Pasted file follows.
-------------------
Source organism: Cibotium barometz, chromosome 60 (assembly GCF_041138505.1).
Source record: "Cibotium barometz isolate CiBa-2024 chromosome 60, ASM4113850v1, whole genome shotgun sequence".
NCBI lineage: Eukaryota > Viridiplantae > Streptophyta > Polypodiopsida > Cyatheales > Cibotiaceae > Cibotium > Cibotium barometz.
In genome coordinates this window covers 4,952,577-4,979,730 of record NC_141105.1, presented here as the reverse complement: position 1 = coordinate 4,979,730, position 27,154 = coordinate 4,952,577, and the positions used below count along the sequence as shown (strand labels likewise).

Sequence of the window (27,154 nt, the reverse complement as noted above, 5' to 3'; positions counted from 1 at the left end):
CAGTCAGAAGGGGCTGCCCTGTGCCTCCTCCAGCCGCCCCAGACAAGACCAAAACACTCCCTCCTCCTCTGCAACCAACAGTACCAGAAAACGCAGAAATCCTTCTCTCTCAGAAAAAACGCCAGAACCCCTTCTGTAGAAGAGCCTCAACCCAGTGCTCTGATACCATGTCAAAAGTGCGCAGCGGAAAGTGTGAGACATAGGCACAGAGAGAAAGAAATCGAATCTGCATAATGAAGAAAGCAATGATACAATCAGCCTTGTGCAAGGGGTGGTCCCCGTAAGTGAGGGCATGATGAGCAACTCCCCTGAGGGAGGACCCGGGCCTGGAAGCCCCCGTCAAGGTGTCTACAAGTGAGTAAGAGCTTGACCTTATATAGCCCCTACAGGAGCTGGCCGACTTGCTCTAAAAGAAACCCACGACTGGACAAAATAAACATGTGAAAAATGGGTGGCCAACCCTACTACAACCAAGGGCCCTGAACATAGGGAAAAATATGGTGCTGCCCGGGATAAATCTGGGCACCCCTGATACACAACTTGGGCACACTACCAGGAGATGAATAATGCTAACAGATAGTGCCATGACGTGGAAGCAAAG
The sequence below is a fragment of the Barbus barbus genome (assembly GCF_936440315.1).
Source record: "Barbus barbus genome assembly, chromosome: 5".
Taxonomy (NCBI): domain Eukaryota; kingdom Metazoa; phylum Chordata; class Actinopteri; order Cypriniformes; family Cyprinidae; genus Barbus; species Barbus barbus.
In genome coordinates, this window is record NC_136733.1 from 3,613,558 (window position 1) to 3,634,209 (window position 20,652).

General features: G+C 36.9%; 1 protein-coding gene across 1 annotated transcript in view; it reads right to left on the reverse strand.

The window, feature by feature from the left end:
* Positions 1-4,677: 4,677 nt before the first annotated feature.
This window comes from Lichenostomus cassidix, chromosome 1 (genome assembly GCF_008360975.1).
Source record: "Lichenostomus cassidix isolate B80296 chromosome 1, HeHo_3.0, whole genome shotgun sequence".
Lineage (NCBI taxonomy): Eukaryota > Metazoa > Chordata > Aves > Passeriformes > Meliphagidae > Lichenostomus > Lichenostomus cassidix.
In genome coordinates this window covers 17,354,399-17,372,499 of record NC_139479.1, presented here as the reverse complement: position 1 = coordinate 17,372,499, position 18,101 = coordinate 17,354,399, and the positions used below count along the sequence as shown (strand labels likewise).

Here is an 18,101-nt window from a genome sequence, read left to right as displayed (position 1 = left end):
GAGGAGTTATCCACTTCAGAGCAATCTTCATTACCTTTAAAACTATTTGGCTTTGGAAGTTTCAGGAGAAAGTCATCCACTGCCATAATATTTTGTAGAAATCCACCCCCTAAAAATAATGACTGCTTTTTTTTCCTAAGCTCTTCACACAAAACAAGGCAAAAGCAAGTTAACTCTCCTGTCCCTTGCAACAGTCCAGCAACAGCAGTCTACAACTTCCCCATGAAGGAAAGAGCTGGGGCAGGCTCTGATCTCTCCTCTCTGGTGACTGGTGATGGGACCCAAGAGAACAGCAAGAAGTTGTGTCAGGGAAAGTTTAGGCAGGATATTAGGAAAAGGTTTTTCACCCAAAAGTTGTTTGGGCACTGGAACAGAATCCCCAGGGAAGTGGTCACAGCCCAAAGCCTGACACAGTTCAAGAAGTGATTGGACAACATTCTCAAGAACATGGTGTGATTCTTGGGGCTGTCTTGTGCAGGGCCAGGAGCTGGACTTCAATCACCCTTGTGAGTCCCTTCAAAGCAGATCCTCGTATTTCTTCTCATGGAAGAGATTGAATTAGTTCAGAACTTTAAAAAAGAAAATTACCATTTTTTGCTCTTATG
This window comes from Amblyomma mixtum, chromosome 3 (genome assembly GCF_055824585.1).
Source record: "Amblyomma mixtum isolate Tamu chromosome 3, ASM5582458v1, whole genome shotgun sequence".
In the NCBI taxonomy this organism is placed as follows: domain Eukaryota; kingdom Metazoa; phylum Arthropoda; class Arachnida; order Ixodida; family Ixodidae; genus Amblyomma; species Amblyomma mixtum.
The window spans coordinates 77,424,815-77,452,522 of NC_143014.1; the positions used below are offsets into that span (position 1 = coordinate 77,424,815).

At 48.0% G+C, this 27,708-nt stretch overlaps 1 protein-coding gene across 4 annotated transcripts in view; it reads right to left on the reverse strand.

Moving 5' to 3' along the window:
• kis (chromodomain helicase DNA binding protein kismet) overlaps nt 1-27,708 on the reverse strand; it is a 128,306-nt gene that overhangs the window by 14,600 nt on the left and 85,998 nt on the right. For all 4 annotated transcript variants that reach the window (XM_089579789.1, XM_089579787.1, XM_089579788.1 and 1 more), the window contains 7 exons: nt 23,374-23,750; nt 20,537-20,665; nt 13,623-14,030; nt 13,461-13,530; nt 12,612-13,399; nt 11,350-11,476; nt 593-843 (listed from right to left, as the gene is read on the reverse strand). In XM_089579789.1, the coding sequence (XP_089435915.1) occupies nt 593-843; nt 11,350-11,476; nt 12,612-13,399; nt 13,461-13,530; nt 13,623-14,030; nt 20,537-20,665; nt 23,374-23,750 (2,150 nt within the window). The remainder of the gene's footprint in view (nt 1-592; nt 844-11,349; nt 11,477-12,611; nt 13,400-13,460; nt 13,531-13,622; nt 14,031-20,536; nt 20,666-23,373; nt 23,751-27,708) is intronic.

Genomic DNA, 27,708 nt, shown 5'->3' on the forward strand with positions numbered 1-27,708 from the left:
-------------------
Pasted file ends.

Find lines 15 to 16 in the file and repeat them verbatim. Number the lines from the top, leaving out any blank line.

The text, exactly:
Source record: "Lichenostomus cassidix isolate B80296 chromosome 1, HeHo_3.0, whole genome shotgun sequence".
Lineage (NCBI taxonomy): Eukaryota > Metazoa > Chordata > Aves > Passeriformes > Meliphagidae > Lichenostomus > Lichenostomus cassidix.